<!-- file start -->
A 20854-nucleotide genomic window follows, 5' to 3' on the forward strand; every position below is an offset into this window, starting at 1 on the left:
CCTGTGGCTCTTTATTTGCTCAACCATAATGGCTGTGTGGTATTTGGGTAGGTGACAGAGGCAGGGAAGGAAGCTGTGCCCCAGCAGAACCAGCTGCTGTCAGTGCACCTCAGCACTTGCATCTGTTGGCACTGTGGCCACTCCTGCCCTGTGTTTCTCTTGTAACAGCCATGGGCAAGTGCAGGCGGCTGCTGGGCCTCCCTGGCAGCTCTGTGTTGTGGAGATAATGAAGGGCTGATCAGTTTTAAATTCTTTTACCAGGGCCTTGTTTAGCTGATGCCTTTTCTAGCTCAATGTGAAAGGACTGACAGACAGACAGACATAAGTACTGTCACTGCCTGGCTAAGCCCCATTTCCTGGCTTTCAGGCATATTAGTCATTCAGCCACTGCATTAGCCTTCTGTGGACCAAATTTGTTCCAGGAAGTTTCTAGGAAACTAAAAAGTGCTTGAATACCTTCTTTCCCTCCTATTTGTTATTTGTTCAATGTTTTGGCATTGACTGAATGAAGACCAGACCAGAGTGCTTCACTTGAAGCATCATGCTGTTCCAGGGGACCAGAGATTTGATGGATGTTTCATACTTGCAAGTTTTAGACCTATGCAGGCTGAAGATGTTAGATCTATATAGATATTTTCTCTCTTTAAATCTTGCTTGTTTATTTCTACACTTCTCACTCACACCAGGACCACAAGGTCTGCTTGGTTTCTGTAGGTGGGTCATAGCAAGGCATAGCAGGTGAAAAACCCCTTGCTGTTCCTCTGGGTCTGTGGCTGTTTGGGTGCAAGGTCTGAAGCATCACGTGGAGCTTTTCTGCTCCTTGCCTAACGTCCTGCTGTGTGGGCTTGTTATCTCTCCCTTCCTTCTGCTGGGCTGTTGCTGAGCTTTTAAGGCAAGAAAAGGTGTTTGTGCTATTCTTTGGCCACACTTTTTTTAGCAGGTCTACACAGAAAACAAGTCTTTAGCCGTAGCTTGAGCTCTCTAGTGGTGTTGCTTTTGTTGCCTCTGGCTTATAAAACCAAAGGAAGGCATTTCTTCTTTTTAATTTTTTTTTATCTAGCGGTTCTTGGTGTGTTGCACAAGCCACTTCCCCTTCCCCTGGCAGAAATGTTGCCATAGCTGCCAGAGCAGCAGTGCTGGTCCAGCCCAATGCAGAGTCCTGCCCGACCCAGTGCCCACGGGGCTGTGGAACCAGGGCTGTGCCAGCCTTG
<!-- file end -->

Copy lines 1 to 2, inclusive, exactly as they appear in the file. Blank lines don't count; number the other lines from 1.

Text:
A 20854-nucleotide genomic window follows, 5' to 3' on the forward strand; every position below is an offset into this window, starting at 1 on the left:
CCTGTGGCTCTTTATTTGCTCAACCATAATGGCTGTGTGGTATTTGGGTAGGTGACAGAGGCAGGGAAGGAAGCTGTGCCCCAGCAGAACCAGCTGCTGTCAGTGCACCTCAGCACTTGCATCTGTTGGCACTGTGGCCACTCCTGCCCTGTGTTTCTCTTGTAACAGCCATGGGCAAGTGCAGGCGGCTGCTGGGCCTCCCTGGCAGCTCTGTGTTGTGGAGATAATGAAGGGCTGATCAGTTTTAAATTCTTTTACCAGGGCCTTGTTTAGCTGATGCCTTTTCTAGCTCAATGTGAAAGGACTGACAGACAGACAGACATAAGTACTGTCACTGCCTGGCTAAGCCCCATTTCCTGGCTTTCAGGCATATTAGTCATTCAGCCACTGCATTAGCCTTCTGTGGACCAAATTTGTTCCAGGAAGTTTCTAGGAAACTAAAAAGTGCTTGAATACCTTCTTTCCCTCCTATTTGTTATTTGTTCAATGTTTTGGCATTGACTGAATGAAGACCAGACCAGAGTGCTTCACTTGAAGCATCATGCTGTTCCAGGGGACCAGAGATTTGATGGATGTTTCATACTTGCAAGTTTTAGACCTATGCAGGCTGAAGATGTTAGATCTATATAGATATTTTCTCTCTTTAAATCTTGCTTGTTTATTTCTACACTTCTCACTCACACCAGGACCACAAGGTCTGCTTGGTTTCTGTAGGTGGGTCATAGCAAGGCATAGCAGGTGAAAAACCCCTTGCTGTTCCTCTGGGTCTGTGGCTGTTTGGGTGCAAGGTCTGAAGCATCACGTGGAGCTTTTCTGCTCCTTGCCTAACGTCCTGCTGTGTGGGCTTGTTATCTCTCCCTTCCTTCTGCTGGGCTGTTGCTGAGCTTTTAAGGCAAGAAAAGGTGTTTGTGCTATTCTTTGGCCACACTTTTTTTAGCAGGTCTACACAGAAAACAAGTCTTTAGCCGTAGCTTGAGCTCTCTAGTGGTGTTGCTTTTGTTGCCTCTGGCTTATAAAACCAAAGGAAGGCATTTCTTCTTTTTAATTTTTTTTTATCTAGCGGTTCTTGGTGTGTTGCACAAGCCACTTCCCCTTCCCCTGGCAGAAATGTTGCCATAGCTGCCAGAGCAGCAGTGCTGGTCCAGCCCAATGCAGAGTCCTGCCCGACCCAGTGCCCACGGGGCTGTGGAACCAGGGCTGTGCCAGCCTTG